Steve Grand may well have felt that lightning struck. In July 2013, the songwriter, singer, piano player, and guitarist from the Chicago suburbs released a self-produced debut single, “All American Boy,” that went viral in a matter of days. The country-infused song soon scored him appearances on “Good Morning America,” CNN, and Larry King’s on-demand TV interview show.
The momentum of “All American Boy” allowed Grand — who turned 25 this past weekend — to amass a huge following (he dubs them his GrandFam), which embraced his next single, a catchy summer anthem titled “Stay” released later the same year.
The music business being what it is today, even that splashy start did not lead to a recording label contract. Instead, last February, Grand launched a Kickstarter campaign along with his third single, a ballad about a young gay man’s friendship with a young woman titled “Back to California.” Once again, he proved himself a breakout. His Kickstarter raised more than $300,000 — the fourth highest haul for a music project in the fundraising website’s history.
Now, a year later, Steve Grand is ready to make good on his pledge and release his full-length debut album, titled “All American Boy.”
At a Valentine’s Day concert at SubCulture on Bleecker Street, Grand gave his fans a sneak peek of what to expect from the album, along with a few covers, including Journey’s “Don’t Stop Believin’.” Gay City News caught up with him after the show.
Asked about highlights from the past year, Grand talked first about the rewarding relationship he’s built with fans.
“Being a songwriter is all about connecting people — to experiences and to each other,” he said.
The personal messages he gets from his GrandFam fans all over the country, he explained, are hands down the best part of his musical journey so far.
The buzz surrounding Grand’s sudden fame led some to term him the first gay male country star, and that meant he was inevitably talked up as a queer role model. Grand made clear that while he didn’t seek that out, it’s something he’s comfortable with and takes very seriously.
“I’m so happy with and so humbled by the fact that there are people out there who have welcomed me with open arms and who appreciate what I do,” he said. “Being someone who is seen as representing the community — even if that isn’t something I asked for by default — and as someone who is an openly gay artist who sings about openly gay themes… people have this expectation of me, whether fair or not, that I should represent them.”
Grand also understands he can’t please everyone. But he seems confident that being true to his music and to himself can only yield positive results.
“I really do care about what I do, I really know that my heart is in the right place — I care about being a uniter and about making people’s voices heard,” he said. “I care about that young kid, who’s just like me, growing up in a small town, who feels like they have no one to look up to and feels like they have no gay person in media, entertainment, or politics who represents them. I know that I have done that for some people and that makes it worth it for me.”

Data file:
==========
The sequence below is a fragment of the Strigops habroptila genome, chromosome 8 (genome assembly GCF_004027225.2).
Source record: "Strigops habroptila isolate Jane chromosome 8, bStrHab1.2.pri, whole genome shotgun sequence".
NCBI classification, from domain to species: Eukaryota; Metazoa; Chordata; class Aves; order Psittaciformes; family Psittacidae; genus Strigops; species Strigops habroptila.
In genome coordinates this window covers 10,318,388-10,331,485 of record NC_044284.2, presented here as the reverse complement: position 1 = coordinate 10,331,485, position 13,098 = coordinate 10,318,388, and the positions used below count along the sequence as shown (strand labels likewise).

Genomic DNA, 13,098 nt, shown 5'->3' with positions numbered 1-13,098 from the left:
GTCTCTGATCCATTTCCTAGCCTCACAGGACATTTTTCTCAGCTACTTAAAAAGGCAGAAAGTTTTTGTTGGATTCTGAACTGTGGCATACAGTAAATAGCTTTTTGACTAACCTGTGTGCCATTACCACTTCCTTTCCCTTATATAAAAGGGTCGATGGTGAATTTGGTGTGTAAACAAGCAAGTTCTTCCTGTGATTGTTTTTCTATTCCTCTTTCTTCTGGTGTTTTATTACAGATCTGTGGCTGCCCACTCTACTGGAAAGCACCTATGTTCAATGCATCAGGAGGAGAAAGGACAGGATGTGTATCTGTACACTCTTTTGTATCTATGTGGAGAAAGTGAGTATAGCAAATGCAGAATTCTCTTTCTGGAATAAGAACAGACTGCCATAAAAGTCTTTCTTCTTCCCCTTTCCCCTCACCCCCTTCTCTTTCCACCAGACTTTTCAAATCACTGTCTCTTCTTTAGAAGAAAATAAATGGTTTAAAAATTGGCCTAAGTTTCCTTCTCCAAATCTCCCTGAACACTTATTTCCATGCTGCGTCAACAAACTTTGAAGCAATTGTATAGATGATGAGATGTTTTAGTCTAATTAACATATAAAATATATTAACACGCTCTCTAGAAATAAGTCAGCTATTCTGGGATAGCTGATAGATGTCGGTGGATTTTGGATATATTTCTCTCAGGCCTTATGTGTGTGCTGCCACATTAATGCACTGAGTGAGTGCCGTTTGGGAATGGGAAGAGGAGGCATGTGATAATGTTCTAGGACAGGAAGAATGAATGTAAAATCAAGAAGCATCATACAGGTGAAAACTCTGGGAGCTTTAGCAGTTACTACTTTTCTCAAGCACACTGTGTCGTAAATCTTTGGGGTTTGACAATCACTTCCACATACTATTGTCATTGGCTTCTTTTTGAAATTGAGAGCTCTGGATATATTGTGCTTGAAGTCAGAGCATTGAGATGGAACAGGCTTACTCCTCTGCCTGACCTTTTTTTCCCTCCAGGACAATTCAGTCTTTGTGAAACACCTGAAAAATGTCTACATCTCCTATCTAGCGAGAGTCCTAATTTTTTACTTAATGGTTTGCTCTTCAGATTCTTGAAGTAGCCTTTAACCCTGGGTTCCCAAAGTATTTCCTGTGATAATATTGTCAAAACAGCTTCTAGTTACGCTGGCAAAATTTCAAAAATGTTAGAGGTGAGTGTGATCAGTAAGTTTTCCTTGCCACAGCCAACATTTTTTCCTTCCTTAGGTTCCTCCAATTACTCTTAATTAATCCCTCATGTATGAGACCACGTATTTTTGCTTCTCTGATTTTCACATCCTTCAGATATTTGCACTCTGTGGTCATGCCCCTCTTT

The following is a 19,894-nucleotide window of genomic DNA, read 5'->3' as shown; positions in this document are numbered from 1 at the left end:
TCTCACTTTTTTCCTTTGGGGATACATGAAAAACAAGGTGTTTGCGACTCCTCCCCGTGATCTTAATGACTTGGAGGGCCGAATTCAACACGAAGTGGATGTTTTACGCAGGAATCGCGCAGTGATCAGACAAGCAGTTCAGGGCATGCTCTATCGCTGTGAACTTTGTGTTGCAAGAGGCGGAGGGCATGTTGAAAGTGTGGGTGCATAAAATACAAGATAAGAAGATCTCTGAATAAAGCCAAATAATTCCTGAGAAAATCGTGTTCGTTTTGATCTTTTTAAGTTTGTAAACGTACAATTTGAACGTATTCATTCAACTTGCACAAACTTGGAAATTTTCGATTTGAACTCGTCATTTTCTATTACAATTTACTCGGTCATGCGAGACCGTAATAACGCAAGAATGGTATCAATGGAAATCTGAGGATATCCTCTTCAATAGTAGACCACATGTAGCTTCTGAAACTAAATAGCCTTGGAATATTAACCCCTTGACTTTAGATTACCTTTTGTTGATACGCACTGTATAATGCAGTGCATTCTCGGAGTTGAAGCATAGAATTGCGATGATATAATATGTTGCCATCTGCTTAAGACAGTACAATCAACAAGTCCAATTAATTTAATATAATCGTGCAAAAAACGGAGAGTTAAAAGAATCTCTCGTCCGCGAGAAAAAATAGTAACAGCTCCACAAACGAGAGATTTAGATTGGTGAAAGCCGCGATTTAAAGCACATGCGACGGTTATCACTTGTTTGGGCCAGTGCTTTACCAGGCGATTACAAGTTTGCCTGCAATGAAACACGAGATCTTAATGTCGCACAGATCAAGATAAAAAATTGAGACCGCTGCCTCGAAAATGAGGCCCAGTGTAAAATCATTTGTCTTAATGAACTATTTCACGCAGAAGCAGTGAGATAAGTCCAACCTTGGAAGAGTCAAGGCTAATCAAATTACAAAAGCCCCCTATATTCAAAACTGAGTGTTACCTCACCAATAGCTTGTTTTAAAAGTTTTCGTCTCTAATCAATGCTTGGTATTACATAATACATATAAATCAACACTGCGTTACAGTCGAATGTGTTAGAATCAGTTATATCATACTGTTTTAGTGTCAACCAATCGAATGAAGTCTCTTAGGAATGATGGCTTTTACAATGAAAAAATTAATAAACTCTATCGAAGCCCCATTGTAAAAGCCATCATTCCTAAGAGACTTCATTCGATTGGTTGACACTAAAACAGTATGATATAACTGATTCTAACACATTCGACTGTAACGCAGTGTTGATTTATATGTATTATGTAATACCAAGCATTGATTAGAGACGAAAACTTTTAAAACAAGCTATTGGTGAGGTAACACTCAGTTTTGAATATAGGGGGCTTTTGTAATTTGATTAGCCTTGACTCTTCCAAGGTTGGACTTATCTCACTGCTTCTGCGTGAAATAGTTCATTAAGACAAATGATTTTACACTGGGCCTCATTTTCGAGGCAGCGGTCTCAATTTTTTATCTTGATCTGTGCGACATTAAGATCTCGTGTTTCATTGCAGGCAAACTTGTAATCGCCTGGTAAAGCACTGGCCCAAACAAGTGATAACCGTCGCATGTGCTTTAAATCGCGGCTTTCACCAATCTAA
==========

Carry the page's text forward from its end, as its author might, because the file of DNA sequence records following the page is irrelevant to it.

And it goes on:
During his SubCulture show, Grand took a break from singing to give a shout out to a group from Lambda Legal, and he acknowledges those who came before him and “cleared a trail” allowing him to do what he does today. Mentioning Harvey Milk and Edie Windsor, he said, “It is easy for young gay people of today to forget where we come from because we are not all taught gay history in our high schools. It is up to us to really educate ourselves.”
Grand also mentioned President Barack Obama as a source of inspiration for his “true American Dream story, from what he has come from and what he has been able to accomplish.”
For Grand, talking about his job as a musician seems a lot more interesting than responding to some of the other attention he’s received lately. Asked how he felt being recently named one of Out magazine’s Most Eligible Bachelors — hardly a surprising nod given his model looks and body — he laughed, saying it was all good but he hoped that “at the end of it all, my greatest achievements will be more than that.”
Grand was also coy about whether, in fact, he qualified in the category, saying that while folks have “assumed” he’s single, he’s never made any official announcement about his relationship status. And, forthcoming as he was with Gay City News, he didn’t seem willing to let this newspaper clear up that question.
“All American Boy” will be released on March 24, and as he discussed the album, Grand made an effort to put some distance between himself and the typical country artist. Billy Joel and Elton John, he said, are big musical influences because they made piano “cool and sexy.” Elsewhere, he’s mentioned his love of the Beatles, particularly John Lennon.
And, to be sure, “All American Boy” is much more than just a collection of country croon tunes. The patriotic “Red, White and Blue” and the comical “Whiskey Crime” certainly fit the country genre well, but Grand also throws some more traditional rock songs, like “Loving Again,” “Better Off,” and “Run.” Welcome surprises are the album’s dance tracks — particularly the Lady Gaga-inspired “We Are the Night.”
Grand named “Time” his favorite song off the album — and for good reason. The track’s seize-the-day message of hope pulls together not only the album’s overall theme but his rise as a musical artist, as well. March 24 may well be just the start of a lot more we’ll be hearing from Steve Grand.
Steve Grand will be playing in New York City March 6 at a yet to be determined location. For further information, visit goo.gl/RtNrRp.